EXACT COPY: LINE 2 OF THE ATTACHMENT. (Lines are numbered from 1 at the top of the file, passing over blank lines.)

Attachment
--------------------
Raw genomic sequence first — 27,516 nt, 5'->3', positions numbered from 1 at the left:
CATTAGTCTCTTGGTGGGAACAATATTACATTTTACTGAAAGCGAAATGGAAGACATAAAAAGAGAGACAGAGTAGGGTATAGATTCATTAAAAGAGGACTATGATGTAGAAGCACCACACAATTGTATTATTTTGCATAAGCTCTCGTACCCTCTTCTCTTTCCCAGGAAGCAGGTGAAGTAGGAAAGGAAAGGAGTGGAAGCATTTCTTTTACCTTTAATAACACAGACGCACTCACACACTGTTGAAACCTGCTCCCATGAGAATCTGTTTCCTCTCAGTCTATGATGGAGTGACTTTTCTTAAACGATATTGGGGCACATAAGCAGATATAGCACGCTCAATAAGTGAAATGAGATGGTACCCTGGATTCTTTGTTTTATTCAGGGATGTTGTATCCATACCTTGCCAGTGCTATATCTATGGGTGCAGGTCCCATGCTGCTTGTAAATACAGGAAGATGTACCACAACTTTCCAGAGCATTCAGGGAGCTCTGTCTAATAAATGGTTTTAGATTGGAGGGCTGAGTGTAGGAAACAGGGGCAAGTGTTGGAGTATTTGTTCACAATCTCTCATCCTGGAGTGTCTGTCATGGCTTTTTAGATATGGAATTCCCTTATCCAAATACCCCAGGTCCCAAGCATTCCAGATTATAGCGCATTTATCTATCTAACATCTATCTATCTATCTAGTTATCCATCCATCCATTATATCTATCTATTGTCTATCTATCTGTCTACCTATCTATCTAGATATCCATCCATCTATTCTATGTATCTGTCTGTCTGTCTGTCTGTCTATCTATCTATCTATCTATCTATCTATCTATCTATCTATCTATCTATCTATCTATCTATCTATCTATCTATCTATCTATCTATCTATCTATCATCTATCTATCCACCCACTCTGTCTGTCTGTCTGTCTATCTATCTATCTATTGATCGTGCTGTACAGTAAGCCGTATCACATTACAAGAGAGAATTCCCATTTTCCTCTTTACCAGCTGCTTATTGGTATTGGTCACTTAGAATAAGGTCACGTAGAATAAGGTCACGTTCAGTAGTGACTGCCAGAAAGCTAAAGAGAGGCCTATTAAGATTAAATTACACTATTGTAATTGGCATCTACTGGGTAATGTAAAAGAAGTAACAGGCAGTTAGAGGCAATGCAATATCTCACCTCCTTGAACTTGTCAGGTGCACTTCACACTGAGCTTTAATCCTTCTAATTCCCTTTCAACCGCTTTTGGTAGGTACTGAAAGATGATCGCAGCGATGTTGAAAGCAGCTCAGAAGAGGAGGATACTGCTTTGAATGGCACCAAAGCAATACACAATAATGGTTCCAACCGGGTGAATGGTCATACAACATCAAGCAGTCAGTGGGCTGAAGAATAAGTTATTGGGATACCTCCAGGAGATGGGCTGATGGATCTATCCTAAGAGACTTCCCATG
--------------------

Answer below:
CATTAGTCTCTTGGTGGGAACAATATTACATTTTACTGAAAGCGAAATGGAAGACATAAAAAGAGAGACAGAGTAGGGTATAGATTCATTAAAAGAGGACTATGATGTAGAAGCACCACACAATTGTATTATTTTGCATAAGCTCTCGTACCCTCTTCTCTTTCCCAGGAAGCAGGTGAAGTAGGAAAGGAAAGGAGTGGAAGCATTTCTTTTACCTTTAATAACACAGACGCACTCACACACTGTTGAAACCTGCTCCCATGAGAATCTGTTTCCTCTCAGTCTATGATGGAGTGACTTTTCTTAAACGATATTGGGGCACATAAGCAGATATAGCACGCTCAATAAGTGAAATGAGATGGTACCCTGGATTCTTTGTTTTATTCAGGGATGTTGTATCCATACCTTGCCAGTGCTATATCTATGGGTGCAGGTCCCATGCTGCTTGTAAATACAGGAAGATGTACCACAACTTTCCAGAGCATTCAGGGAGCTCTGTCTAATAAATGGTTTTAGATTGGAGGGCTGAGTGTAGGAAACAGGGGCAAGTGTTGGAGTATTTGTTCACAATCTCTCATCCTGGAGTGTCTGTCATGGCTTTTTAGATATGGAATTCCCTTATCCAAATACCCCAGGTCCCAAGCATTCCAGATTATAGCGCATTTATCTATCTAACATCTATCTATCTATCTAGTTATCCATCCATCCATTATATCTATCTATTGTCTATCTATCTGTCTACCTATCTATCTAGATATCCATCCATCTATTCTATGTATCTGTCTGTCTGTCTGTCTGTCTATCTATCTATCTATCTATCTATCTATCTATCTATCTATCTATCTATCTATCTATCTATCTATCTATCTATCTATCTATCTATCTATCTATCATCTATCTATCCACCCACTCTGTCTGTCTGTCTGTCTATCTATCTATCTATTGATCGTGCTGTACAGTAAGCCGTATCACATTACAAGAGAGAATTCCCATTTTCCTCTTTACCAGCTGCTTATTGGTATTGGTCACTTAGAATAAGGTCACGTAGAATAAGGTCACGTTCAGTAGTGACTGCCAGAAAGCTAAAGAGAGGCCTATTAAGATTAAATTACACTATTGTAATTGGCATCTACTGGGTAATGTAAAAGAAGTAACAGGCAGTTAGAGGCAATGCAATATCTCACCTCCTTGAACTTGTCAGGTGCACTTCACACTGAGCTTTAATCCTTCTAATTCCCTTTCAACCGCTTTTGGTAGGTACTGAAAGATGATCGCAGCGATGTTGAAAGCAGCTCAGAAGAGGAGGATACTGCTTTGAATGGCACCAAAGCAATACACAATAATGGTTCCAACCGGGTGAATGGTCATACAACATCAAGCAGTCAGTGGGCTGAAGAATAAGTTATTGGGATACCTCCAGGAGATGGGCTGATGGATCTATCCTAAGAGACTTCCCATG